Statistics of library users (non-members) not available.

Despite this, it must be accepted that since the actual registered membership, as depicted in the earlier table, ranges from a low of 0.31 % to a relative high of 17.23%, it would be highly illuminating if surveys could be undertaken by individual State Public Library authorities to find out why the majority of the potential user population of the state are not making use of public library facilities. Bearing in mind the fact that the bulk of the population in most states is in the rural areas, it would be highly instructive to isolate the factors causing this low level of usage. Questionnaire surveys, however, would be quite impractical in the rural areas. Instead it may be necessary to interview an appropriate sample of the potential user population of the state in order to obtain the necessary information. What is envisaged here is not a user survey for that would be an expression of existing demand, but a survey of nonusers or an opinion poll.

It is quite possible that the data so obtained would confirm and quantify some of the following as the major reasons why public library services are so little used:

  1. shortage of reading materials in Bahasa Malaysia both in the Romanized [Romi] and in the Jawi script
  2. inadequate number of service outlets - branch and mobile libraries
  3. poor public transport facilities
  4. poor telecommunications facilities
  5. inconvenient opening hours
  6. existence of strong oral tradition
  7. distrust of print sources
  8. little need for book based information
  9. library collections badly located, poorly signposted
  10. catalogues confusing to use, staff not available to assist
  11. library materials out of sequence/ missing
  12. poor parking facilities
  13. emphasis on rules and regulations
  14. information available from other agencies/officials e.g. Information Officer, District Officer, Agricultural Extension Officer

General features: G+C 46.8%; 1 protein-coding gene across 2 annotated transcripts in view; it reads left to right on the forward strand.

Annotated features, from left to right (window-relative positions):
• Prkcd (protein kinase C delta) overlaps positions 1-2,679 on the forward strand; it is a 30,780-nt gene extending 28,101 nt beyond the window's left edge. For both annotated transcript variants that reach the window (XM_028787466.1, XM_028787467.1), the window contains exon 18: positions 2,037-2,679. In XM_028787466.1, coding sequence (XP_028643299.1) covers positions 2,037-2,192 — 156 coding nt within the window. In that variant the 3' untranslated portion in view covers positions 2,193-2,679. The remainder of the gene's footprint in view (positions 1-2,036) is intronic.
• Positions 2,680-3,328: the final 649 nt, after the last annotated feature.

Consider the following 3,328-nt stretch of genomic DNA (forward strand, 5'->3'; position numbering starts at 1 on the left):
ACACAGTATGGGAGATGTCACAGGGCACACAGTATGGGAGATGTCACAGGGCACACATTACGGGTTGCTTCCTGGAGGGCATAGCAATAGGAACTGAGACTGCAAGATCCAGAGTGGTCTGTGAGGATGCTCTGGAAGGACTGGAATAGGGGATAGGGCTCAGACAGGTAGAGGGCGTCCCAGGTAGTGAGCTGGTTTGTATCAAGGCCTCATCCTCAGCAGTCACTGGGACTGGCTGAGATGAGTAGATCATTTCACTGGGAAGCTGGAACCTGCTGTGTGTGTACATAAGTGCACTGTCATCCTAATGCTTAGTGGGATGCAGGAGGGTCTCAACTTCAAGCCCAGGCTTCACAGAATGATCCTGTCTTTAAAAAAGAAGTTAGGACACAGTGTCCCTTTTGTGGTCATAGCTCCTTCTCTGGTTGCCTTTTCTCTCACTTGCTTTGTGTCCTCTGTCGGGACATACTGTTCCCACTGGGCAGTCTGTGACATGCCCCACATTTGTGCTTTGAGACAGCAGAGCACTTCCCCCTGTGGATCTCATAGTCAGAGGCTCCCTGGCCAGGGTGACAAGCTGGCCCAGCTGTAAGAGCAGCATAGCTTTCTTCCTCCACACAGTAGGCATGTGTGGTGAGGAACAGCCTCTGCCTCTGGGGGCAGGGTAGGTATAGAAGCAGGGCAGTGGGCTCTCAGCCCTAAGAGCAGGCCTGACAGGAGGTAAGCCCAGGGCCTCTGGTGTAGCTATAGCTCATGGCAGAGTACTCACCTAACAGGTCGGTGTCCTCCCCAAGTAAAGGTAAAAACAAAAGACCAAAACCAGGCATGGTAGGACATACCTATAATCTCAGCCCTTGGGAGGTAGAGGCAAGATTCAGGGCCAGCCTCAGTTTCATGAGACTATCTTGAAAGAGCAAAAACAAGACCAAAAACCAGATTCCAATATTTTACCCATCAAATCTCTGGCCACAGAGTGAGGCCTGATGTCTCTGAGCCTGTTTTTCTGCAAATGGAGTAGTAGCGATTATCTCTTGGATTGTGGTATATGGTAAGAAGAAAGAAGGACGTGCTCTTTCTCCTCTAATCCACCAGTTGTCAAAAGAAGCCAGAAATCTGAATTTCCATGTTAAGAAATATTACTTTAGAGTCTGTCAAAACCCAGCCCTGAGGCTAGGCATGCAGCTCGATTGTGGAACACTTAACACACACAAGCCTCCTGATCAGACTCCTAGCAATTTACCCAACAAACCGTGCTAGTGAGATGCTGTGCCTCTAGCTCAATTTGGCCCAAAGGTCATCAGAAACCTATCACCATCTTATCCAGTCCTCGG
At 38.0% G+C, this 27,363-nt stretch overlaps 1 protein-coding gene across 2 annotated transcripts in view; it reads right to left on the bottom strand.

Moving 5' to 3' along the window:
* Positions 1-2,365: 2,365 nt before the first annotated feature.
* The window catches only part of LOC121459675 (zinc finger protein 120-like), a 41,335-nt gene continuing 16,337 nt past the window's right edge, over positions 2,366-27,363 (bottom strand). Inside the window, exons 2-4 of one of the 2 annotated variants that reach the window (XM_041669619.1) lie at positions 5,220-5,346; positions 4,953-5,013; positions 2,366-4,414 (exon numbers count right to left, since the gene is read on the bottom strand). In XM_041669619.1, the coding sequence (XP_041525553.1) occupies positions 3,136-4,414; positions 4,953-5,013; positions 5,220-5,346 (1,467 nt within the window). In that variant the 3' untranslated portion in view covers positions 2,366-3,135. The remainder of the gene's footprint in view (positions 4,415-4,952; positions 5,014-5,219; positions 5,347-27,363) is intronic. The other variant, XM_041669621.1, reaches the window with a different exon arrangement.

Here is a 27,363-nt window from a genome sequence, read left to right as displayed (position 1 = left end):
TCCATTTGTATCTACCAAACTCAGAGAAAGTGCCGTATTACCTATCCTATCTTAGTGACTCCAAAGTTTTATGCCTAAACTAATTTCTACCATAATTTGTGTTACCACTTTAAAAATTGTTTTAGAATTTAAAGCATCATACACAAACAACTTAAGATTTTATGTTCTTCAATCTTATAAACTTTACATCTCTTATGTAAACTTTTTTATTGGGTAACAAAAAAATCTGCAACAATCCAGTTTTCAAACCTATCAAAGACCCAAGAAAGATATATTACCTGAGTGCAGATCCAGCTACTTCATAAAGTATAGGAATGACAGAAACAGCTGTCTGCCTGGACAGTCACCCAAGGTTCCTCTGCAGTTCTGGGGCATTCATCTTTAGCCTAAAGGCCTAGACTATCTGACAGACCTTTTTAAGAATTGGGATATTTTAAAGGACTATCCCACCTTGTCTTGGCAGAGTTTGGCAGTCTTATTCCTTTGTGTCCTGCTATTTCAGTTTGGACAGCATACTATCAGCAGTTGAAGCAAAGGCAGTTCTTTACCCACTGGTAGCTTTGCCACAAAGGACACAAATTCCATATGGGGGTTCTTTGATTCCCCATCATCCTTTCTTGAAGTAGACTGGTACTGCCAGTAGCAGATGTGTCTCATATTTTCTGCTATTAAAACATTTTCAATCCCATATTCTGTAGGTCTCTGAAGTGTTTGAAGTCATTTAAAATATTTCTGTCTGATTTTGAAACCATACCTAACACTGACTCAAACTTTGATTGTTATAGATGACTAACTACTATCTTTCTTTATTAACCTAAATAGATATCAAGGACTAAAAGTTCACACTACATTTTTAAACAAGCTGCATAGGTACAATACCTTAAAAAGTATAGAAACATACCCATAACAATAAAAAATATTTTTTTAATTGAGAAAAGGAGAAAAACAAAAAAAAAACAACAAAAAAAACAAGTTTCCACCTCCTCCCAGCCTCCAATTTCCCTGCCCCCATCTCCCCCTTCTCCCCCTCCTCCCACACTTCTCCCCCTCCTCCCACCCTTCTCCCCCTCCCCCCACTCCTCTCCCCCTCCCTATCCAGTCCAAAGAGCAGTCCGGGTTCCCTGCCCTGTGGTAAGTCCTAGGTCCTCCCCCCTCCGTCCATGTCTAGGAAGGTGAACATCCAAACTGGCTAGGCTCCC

15. information available from other sources which are more interesting and in forms more easily assimilated (TV, radio)
  16. Not interested in reading and have not acquired reading habit.


If public libraries are to improve their ranking in the scale of national priorities, they must be able to demonstrate a more positive contribution to national development efforts. Providing a more congenial atmosphere for school children to do their homework or prepare for terminal examinations is unlikely to move decisionmakers to improve or maintain funding in the face of dwindling resources and competing demands. There is a constant and continuing need, therefore, for assessment and reassessment of the services provided by public libraries. Quantitative measurement and qualitative assessment must become an integral and essential part of public library management. If staffing limitations within a public library system preclude this, then other agencies such as the National Library, the Library Association or the Library School should initiate or undertake the necessary evaluative studies, surveys or research and help to channel effort in the right direction. In the long term, the survival of the public library may depend on it.


Daiute, Robert J and Kenneth A Gorman. Library operations research. New York, Oceans Publications, 1974.

Do Prospo, Ernest R at al. Performance measures for public libraries. Ernest R Do Prospo Ellen Altman, Kenneth E Beasley with the assistance of Ellen C Clark. (Chicago) American Library Association Malaysian Population Census is only applied to the population aged ton and above, whereas the age groups five-nine years, who attend pro-school or primary school would also be potential library users.

Getz, Malcolm. Public Libraries: An economic view. Baltimore, The Johns Hopkins University Press [1980].

Goldhor, Herbert ad. Measurement and evaluation; papers presented at a Conference conducted by the University of Illinois Graduate School of Library Science, 10-13 September 1967. Champaign, Illinois, University of Illinois Graduate School of Library Science. [1968].

Lancaster, IF W. The measurement and evaluation of Library Services. F W. Lancaster with the assistance of M J Joncich. [Washington] Information Resources Press [1978].

Lancaster, F W and C W Cleverdon. Evaluation and scientific management of libraries and information contras. Leyden, Nordhoff, 1977.


1Zainab Abdul Kadir and Adeline Leong. Access to information: Malaysia in Access to information; proceedings of the 5th Congress of Southeast Asian Librarians, Kuala Lumpur, 25-29 May 1981. Edited by D E K Wijasuriya, Yip Seong Chun and Syed Salim Agha. Kuala Lumpur, CONSAL V, 1982.

2Hedwig Anuar. Blueprint for Public Library Development in Malaysia. Kuala Lumpur, Persatuan Perpustakeen Malaysia, 1968.